Confronting Enslavement

What does it take to speak out?

At Roseland Cottage or Your Site

Could you speak out against the practice of enslavement if it meant risking your livelihood, your position in the community, or even your life? In 1850, pressured to support the Fugitive Slave Law or lose customers, Woodstock native and Roseland Cottage owner Henry C. Bowen, a wealthy merchant, newspaper publisher, and abolitionist, faced this challenge. He publicly declared his opposition to enslavement and used the power of the press to work for change.

In this program, museum staff lead students in an investigation of statements made by abolitionists and those supporting enslavement during the antebellum period. Topics include the influence of media and the impact of propaganda. Students will create their own public statements using contemporary methods like the spoken word and posters.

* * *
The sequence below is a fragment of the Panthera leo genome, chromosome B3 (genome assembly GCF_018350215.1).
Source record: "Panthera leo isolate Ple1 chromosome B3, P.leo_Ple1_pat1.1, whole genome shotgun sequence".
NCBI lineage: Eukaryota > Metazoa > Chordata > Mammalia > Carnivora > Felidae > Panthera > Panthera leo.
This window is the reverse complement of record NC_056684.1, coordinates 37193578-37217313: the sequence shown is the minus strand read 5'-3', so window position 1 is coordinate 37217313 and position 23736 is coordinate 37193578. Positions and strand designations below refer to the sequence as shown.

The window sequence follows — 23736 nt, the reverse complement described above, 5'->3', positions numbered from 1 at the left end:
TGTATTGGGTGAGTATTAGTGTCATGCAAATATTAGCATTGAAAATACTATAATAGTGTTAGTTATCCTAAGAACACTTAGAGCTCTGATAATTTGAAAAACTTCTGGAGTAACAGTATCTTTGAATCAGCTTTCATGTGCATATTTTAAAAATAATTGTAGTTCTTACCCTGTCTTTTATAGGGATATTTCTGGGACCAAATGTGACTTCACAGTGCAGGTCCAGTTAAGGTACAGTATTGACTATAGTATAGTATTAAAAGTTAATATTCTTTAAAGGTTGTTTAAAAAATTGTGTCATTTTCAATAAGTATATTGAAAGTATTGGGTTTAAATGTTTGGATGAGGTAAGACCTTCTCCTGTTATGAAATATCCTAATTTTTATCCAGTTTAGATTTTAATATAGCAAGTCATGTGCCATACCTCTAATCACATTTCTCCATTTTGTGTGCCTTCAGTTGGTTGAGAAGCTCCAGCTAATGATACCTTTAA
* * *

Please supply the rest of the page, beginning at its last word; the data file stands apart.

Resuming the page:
Program Details

Available year-round, weekdays, for grades 5-9. Program lasts one hour or one class period.

Cost: $9 per student

Type of Program: Field Trips, Programs to Go, Summer Programs, After School, Scouts

Related Topics: Slavery and Civil War

Sample Primary Source: “Because Bowen and McNamee refused to sign the call for a meeting to be held at Castle Garden, New York City, to endorse the Fugitive Slave Law, which call had been signed by several thousand merchants, they were publicly attacked and reviled by the press throughout the country, and particularly so by The Journal of Commerce of New York. At last, in self defense, the firm published a card, which has since been quoted the world over.” From Lineage of the Bowens, written by Edward Bowen in 1897. View the card.

Connections to Connecticut Curriculum Frameworks, Grades 6-8


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